CAMR  In March 2005, the EPA issued the CAMR, which regulates mercury emissions from power plants for the first time. The EPA’s CAMR uses a national cap-and-trade system, where compliance may be achieved by either adding mercury controls or purchasing allowances or a combination of both and is designed to achieve a 70 percent reduction in mercury emissions. It affects all coal- and oil-fired generating units across the country that are greater than 25 MW. Compliance with this rule occurs in two phases, with the first phase beginning in 2010 and the second phase in 2018. States will be allocated mercury allowances based on coal type and their baseline heat input relative to other states. Each electric generating unit will be allocated mercury allowances based on its percentage of total coal heat input for the state. Similar to CAIR, states can choose to implement an emissions reduction program based on the EPA’s proposed model program, or they can propose another method, which the EPA would need to approve.

Xcel Energy continues to evaluate the strategy for complying with CAMR. NSP-Minnesota currently estimates the capital cost for compliance to be $10.3 million for mercury control and continuous monitoring equipment and increased operating and maintenance expenses of approximately $4.8 million. Recent testing indicates that NSP-Wisconsin facilities will be low mass mercury emitters: therefore, compliance with CAMR is not expected to require mercury controls or purchases of allowances. In February 2007, the Colorado Air Quality Control Commission passed a mercury rule. The rule was based on a negotiated rule that was agreed upon by participating environmental groups, utilities, local government coalitions, and the CAPCD. The rule requires controls to be installed at Pawnee Station in 2012 and all other Colorado units by 2014. Xcel Energy is evaluating the emission controls required to meet the new rule and is currently unable to provide a capital cost estimate. SPS continues to evaluate the strategy for complying with CAMR and estimates capital costs of $14.5 million for mercury control equipment.

Minnesota Mercury Legislation — On May 2, 2006 the Minnesota Legislature enacted the Mercury Emissions Reduction Act of 2006 (Act) providing a process for plans, implementation and cost recovery for utility efforts to curb mercury emissions at certain power plants. For Xcel Energy, the Act covers units at the A. S. King and Sherco generating facilities. Under the Act, Xcel Energy must install, maintain and operate continuous mercury emission monitoring systems or other monitoring methods approved by the MPCA at these units by July 1, 2007. The information obtained will be used to establish a baseline from which to measure mercury emission reductions. Mercury emission reduction plans must be filed by utilities by Dec. 31, 2007 (dry scrubbed units) and Dec. 31, 2009 (wet scrubbed units) that propose to implement technologies most likely to reduce emissions by 90 percent. Implementation would occur by Dec. 31, 2009 for one of the dry scrubbed units, Dec.31, 2010 for the remaining dry scrubbed unit and Dec. 31, 2014 for wet scrubbed units. The cost of controls will be determined as part of the engineering analysis portion of the mercury reduction plans and is currently estimated at $10.3 million for the mercury control and continuous monitoring equipment and increased operating and maintenance expenses of approximately $11.3 million, beginning in 2010. Utilities subject to the Act may also submit plans to address non-mercury pollutants subject to federal and state statutes and regulations, which became effective after Dec. 31, 2004. Cost recovery provisions of the Act also apply to these other environmental initiatives. On Sept. 15, 2006, NSP-Minnesota filed a request with the MPUC for deferred accounting of up to $6.3 million of certain environmental improvement costs that are expected to be recoverable under the Act. On Jan. 11 2007, the MPUC approved this request for deferred accounting with a cap of $6.3 million.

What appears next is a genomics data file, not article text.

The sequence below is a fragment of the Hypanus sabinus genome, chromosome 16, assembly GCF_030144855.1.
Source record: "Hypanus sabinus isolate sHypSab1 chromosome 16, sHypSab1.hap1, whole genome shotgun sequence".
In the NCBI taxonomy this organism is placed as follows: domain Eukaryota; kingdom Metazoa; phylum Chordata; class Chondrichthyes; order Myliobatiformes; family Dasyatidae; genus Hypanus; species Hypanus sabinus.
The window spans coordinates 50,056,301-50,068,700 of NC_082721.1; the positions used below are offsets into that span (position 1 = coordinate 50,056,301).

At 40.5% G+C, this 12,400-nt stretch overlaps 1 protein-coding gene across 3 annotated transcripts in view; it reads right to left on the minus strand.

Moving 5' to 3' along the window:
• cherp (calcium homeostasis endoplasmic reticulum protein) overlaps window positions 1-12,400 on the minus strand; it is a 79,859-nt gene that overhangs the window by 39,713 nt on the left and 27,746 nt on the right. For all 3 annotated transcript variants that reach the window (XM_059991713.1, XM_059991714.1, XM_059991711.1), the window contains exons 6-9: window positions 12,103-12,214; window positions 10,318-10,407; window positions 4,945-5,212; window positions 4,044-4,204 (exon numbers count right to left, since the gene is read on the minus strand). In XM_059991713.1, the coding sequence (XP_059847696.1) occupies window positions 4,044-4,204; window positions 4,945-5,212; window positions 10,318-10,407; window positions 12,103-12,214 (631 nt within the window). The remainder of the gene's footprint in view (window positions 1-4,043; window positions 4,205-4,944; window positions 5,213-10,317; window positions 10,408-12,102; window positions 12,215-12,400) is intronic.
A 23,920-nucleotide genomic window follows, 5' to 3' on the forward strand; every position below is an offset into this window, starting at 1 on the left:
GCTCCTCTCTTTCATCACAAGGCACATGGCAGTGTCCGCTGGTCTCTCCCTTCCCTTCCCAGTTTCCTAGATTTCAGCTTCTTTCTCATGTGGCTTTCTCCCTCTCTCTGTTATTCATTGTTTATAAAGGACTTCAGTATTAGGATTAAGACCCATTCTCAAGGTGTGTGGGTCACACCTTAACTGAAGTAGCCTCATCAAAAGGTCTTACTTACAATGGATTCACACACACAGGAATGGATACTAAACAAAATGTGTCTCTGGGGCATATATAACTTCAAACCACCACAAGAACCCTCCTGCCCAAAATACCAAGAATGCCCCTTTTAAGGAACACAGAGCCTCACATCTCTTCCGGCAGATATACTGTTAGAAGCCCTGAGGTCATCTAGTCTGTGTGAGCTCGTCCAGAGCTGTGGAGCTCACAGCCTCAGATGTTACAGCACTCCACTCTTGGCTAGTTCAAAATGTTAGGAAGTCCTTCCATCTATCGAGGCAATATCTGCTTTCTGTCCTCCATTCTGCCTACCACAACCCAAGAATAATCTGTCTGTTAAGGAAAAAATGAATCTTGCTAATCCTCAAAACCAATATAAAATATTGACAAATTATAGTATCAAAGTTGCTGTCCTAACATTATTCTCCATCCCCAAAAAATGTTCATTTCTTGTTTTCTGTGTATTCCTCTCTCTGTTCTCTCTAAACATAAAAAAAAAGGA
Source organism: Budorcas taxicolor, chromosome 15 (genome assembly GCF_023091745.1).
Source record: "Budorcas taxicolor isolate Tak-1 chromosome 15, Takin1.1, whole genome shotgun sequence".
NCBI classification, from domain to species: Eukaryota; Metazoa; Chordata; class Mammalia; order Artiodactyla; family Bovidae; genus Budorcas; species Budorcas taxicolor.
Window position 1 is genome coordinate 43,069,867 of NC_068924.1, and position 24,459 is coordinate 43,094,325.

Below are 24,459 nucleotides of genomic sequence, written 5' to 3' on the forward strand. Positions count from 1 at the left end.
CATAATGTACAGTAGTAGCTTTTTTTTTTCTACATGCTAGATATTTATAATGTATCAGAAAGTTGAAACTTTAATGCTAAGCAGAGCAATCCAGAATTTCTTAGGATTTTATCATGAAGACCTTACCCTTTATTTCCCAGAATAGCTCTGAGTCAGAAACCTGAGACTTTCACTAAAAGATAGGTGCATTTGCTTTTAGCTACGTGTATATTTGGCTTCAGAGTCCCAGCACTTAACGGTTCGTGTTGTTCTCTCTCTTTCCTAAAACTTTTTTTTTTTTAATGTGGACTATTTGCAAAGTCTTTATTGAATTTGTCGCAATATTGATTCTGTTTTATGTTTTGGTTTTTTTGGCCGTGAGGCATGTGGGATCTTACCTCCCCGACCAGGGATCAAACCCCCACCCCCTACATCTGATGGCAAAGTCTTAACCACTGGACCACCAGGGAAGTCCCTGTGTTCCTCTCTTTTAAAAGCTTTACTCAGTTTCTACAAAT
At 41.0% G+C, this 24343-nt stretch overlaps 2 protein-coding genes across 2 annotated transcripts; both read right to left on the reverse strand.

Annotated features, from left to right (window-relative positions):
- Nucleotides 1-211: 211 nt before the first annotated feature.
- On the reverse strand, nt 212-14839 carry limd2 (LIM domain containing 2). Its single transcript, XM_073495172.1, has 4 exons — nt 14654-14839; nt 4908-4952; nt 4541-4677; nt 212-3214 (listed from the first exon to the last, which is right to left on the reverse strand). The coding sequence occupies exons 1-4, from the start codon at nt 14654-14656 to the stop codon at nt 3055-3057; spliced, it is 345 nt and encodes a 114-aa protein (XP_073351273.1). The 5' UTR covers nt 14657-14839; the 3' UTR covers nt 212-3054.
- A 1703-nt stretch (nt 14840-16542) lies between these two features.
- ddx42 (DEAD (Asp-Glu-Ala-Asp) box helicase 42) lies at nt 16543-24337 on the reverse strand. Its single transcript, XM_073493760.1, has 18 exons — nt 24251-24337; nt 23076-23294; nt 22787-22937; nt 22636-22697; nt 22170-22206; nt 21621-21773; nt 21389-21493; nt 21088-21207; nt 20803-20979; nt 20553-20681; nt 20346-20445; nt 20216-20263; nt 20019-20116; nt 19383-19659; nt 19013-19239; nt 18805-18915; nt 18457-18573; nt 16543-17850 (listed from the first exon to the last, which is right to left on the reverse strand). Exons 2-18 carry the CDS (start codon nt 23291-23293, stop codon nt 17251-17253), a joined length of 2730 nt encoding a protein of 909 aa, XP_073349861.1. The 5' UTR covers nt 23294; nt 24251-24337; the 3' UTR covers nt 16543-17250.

Regional Haze Rules — On June 15, 2005, the EPA finalized amendments to the July 1999 regional haze rules. These amendments apply to the provisions of the regional haze rule that require emission controls, known as BART, for industrial

73




facilities emitting air pollutants that reduce visibility by causing or contributing to regional haze. Xcel Energy generating facilities in several states will be subject to BART requirements. Some of these facilities are located in regions where CAIR is effective. CAIR has precedence over BART. Therefore, BART requirements will be deemed to be met through compliance with CAIR requirements.

The EPA required states to develop implementation plans to comply with BART by December 2007. States are required to identify the facilities that will have to reduce emissions under BART and then set BART emissions limits for those facilities. On May 30, 2006, the Colorado Air Quality Control Commission promulgated BART regulations requiring certain major stationary sources to evaluate and install, operate and maintain BART technology or an approved BART alternative to make reasonable progress toward meeting the national visibility goal. On Aug. 1, 2006, PSCo submitted its BART alternatives analysis to the CAPCD. As set forth in its analysis, PSCo estimates that implementation of the BART alternatives will cost approximately $211 million in capital costs, which includes approximately $62 million in environmental upgrades for the existing Comanche Station project, which are included in the capital budget. Xcel Energy expects the cost of any required capital investment will be recoverable from customers. Emissions controls are expected to be installed between 2008 and 2012.